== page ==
The CBA: Anatomy of an Announcement

As most everyone in the American soccer community knows, MLS and the Players Union reached an 11th hour deal on a new  Collective Bargaining Agreement soon before an announced strike was set to commence.  While we will discuss the details of the new agreement as the specifics “(including the “re-entry” draft) are revealed, we thought we would take a quick look at the methodology used by the league to announce the deal and examine the mainstream media coverage of the agreement.

Mid-morning on Saturday, word started to leak out that a deal was close, with an AP story hitting a couple of websites.  Soon thereafter, about 10:30 a.m., MLS issued a press e-mail alerting media outlets that a 1:00 conference call would be held and that Commissioner Garber, Union head Bob Foose and mediator George Cohen.  In the next couple of hours, the soccer Twitter world went wild, but details of the deal were pretty well contained.

At 1:00, the conference call started with an announcement that a few additional minutes were needed but that at least 100 media were involved in the call (the actual number was closer to 150).  Finally, at a about ten after 1:00 Commissioner Garber announced the news while providing very limited specifics.  Most of his remarks were devoted to thanking the various participants, but he did lay out the framework of the deal.  Bob Foose followed, and after a couple of statements indicating that the Union got they wanted, he too offered thanks and compliments to all those involved.  The final speaker was the mediator, and Mr. Cohen talked a bit about his theory of mediation and appreciate for the hard work shown by all involved.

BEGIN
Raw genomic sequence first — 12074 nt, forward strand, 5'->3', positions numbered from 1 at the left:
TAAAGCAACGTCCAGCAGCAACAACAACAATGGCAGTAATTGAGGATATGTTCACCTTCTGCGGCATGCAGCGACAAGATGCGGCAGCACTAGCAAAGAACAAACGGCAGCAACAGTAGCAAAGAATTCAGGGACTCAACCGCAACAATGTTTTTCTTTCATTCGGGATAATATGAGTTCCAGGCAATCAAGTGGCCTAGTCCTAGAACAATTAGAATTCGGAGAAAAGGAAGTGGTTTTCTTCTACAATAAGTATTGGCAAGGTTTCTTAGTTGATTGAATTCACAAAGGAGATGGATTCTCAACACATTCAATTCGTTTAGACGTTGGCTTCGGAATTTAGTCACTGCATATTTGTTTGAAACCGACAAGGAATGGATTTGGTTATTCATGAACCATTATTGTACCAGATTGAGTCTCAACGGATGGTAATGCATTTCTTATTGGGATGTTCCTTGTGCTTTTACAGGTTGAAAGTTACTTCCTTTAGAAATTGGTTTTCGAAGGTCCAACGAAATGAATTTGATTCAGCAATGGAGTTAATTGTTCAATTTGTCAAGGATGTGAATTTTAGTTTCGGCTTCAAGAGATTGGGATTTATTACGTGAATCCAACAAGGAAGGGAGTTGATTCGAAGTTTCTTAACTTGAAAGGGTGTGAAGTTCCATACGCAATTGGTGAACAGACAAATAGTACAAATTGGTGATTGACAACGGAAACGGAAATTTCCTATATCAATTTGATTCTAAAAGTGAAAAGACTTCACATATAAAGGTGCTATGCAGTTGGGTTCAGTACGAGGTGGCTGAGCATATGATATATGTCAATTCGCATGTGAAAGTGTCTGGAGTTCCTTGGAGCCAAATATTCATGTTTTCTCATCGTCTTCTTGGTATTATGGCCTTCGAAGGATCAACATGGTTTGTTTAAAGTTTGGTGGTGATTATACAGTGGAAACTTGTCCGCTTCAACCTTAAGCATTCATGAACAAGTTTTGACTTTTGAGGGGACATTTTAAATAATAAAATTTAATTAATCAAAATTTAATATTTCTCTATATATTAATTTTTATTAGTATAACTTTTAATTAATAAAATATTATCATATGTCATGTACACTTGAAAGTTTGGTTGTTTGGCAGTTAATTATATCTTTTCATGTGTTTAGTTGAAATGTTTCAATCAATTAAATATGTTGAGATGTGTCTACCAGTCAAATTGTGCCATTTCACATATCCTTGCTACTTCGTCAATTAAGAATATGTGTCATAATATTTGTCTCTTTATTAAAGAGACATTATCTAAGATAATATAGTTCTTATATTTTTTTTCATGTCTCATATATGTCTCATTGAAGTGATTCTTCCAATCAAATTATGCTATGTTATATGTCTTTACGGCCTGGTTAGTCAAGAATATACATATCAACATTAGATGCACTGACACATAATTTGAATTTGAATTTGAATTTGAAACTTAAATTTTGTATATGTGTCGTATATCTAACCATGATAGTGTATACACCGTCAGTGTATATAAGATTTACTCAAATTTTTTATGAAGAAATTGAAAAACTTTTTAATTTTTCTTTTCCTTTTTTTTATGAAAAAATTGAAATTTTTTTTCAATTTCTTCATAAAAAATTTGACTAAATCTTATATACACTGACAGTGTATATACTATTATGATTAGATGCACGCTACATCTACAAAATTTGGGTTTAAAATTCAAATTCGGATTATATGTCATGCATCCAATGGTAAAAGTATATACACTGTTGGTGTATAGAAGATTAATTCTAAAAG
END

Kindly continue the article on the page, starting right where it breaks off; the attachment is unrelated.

After that, the media was permitted to ask questions (13) in all and despite the more than 150 media involved, the questions were asked by the usual suspects.   Grant Wahl, Beau Dure, Steve Goff, Reuters and Jeff Carlisle went first, followed by the AP, Boston Globe, Columbus Dispatch, Philly Inquirer and ESPN (again).  The last three came from AOL, SBJ and Sun Media.  Prior to the Canadian outlet’s question, Landon Donovan offered a few words.

That closed out the call, but the story then went mainstream. CNNSI and ESPN featured the news on their front page, as did the ESPN bottom line.  The front page of the Boston Globe carried the story as did other local and major newspapers and plenty of local television.  Not surprisingly, the blogosphere went crazy with fans weighing in on both sides of the issue but collectively relieved.

Late that night, Red Bull Arena opened with a bang (FSC camera issues notwithstanding) and teams around the league finalized their preseasons in advance of First Kick.  It will be interesting to see whether a spate of sponsorship deals get announced in the wake of the CBA announcement, but the timing of the deal achieved maximum effect for purposes of publicity.  MLS is in the news just days before the start of the season, a publicity windfall, especially since most American sports fans were not aware of the labor issues.

The CBA: What it Means to Mediate

At the end of last week it was announced that the MLS Players’ Union and MLS had submitted their ongoing CBA negotiations to mediation before George H. Cohen, the Director of the Federal Mediation and Conciliation Service.  The announcement left fans scrambling as they wondered about the ramifications of mediation and the possibility of a resolution.  We thought we would provide some quick thoughts on the process and the mediator.